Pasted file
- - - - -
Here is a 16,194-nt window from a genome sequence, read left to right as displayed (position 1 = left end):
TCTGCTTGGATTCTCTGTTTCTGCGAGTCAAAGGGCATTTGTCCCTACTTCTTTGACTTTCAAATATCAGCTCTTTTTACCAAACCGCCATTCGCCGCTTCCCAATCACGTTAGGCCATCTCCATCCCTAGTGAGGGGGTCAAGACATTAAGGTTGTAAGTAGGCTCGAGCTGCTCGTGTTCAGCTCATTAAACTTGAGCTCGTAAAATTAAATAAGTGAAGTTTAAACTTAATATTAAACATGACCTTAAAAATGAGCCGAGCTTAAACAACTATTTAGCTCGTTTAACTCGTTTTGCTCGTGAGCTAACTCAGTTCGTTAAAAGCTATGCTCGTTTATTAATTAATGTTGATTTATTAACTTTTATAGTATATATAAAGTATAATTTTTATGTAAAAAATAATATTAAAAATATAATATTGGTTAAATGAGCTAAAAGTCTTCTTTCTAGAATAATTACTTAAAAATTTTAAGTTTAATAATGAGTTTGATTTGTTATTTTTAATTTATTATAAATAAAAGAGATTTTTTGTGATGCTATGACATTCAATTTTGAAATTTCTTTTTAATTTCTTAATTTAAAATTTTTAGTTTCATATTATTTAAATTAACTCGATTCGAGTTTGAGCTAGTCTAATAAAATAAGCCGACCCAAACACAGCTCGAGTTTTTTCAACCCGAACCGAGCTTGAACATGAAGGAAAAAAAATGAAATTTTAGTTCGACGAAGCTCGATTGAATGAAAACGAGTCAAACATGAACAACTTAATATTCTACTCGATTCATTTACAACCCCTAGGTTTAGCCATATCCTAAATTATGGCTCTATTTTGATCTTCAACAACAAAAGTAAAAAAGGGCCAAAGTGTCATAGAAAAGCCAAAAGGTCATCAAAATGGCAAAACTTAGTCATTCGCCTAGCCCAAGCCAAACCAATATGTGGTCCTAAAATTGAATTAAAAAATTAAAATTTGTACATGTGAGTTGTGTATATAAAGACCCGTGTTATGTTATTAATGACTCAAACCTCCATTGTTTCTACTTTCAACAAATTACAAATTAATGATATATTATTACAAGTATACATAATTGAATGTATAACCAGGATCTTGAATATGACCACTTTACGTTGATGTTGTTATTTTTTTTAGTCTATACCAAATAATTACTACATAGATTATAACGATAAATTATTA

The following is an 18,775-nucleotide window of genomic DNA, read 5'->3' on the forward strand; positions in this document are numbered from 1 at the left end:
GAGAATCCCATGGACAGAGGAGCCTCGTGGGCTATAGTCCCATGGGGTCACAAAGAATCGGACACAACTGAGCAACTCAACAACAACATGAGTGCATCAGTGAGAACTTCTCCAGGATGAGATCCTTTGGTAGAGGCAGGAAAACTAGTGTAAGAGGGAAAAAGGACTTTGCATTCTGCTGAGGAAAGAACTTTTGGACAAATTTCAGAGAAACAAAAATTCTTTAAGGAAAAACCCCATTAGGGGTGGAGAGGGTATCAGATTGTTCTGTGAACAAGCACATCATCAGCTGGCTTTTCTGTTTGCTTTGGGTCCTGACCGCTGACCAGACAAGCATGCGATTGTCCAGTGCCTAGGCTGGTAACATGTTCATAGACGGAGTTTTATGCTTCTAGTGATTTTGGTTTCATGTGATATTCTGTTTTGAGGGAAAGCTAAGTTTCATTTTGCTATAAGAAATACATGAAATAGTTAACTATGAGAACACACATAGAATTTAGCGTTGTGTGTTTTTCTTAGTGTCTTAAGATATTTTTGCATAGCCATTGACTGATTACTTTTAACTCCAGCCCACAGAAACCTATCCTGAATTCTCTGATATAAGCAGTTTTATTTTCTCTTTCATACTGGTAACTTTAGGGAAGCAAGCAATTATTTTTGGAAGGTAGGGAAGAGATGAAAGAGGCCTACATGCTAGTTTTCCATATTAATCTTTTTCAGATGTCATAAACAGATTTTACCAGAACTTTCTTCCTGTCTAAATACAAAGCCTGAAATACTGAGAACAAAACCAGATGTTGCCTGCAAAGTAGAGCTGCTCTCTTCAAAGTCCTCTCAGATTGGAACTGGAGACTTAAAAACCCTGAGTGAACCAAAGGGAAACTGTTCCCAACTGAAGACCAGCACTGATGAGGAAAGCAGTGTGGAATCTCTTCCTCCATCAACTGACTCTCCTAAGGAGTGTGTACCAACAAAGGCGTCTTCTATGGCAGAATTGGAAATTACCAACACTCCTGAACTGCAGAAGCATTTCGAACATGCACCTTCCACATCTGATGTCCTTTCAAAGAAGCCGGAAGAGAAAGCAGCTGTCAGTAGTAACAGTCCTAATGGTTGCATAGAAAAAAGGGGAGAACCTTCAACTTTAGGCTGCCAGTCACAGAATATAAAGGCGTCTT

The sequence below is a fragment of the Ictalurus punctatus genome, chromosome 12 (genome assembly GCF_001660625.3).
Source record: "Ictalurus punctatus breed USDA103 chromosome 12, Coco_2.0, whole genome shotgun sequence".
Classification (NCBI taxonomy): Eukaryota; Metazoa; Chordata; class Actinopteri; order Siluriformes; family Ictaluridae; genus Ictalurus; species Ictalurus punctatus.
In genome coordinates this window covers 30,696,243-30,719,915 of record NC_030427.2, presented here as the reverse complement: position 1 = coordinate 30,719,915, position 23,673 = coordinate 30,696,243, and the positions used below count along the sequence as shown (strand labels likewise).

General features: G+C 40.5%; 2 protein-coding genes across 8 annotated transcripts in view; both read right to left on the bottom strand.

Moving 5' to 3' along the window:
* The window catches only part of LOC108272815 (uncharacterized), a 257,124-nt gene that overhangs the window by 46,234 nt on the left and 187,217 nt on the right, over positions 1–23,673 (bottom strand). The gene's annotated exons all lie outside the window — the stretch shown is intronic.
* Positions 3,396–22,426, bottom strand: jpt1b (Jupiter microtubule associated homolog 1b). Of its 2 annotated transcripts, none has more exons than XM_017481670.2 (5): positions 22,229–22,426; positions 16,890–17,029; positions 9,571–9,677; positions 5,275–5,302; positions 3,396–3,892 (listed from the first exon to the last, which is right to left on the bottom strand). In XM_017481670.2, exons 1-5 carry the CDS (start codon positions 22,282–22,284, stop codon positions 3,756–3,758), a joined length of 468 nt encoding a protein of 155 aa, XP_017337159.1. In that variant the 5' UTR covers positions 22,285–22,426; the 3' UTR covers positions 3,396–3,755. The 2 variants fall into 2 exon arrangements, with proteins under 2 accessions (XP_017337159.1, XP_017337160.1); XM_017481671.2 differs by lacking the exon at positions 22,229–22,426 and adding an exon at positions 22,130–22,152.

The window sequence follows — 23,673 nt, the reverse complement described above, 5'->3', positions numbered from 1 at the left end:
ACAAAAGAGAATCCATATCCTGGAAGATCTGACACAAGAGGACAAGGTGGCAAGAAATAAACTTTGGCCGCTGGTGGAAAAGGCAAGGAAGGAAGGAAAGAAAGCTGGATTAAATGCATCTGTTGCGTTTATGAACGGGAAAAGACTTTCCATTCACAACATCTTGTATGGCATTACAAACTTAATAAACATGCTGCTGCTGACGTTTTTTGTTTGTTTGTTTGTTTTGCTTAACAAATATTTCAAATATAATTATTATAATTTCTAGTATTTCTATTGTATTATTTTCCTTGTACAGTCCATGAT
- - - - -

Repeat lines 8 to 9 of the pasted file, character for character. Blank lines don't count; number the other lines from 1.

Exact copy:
In genome coordinates this window covers 30,696,243-30,719,915 of record NC_030427.2, presented here as the reverse complement: position 1 = coordinate 30,719,915, position 23,673 = coordinate 30,696,243, and the positions used below count along the sequence as shown (strand labels likewise).

General features: G+C 40.5%; 2 protein-coding genes across 8 annotated transcripts in view; both read right to left on the bottom strand.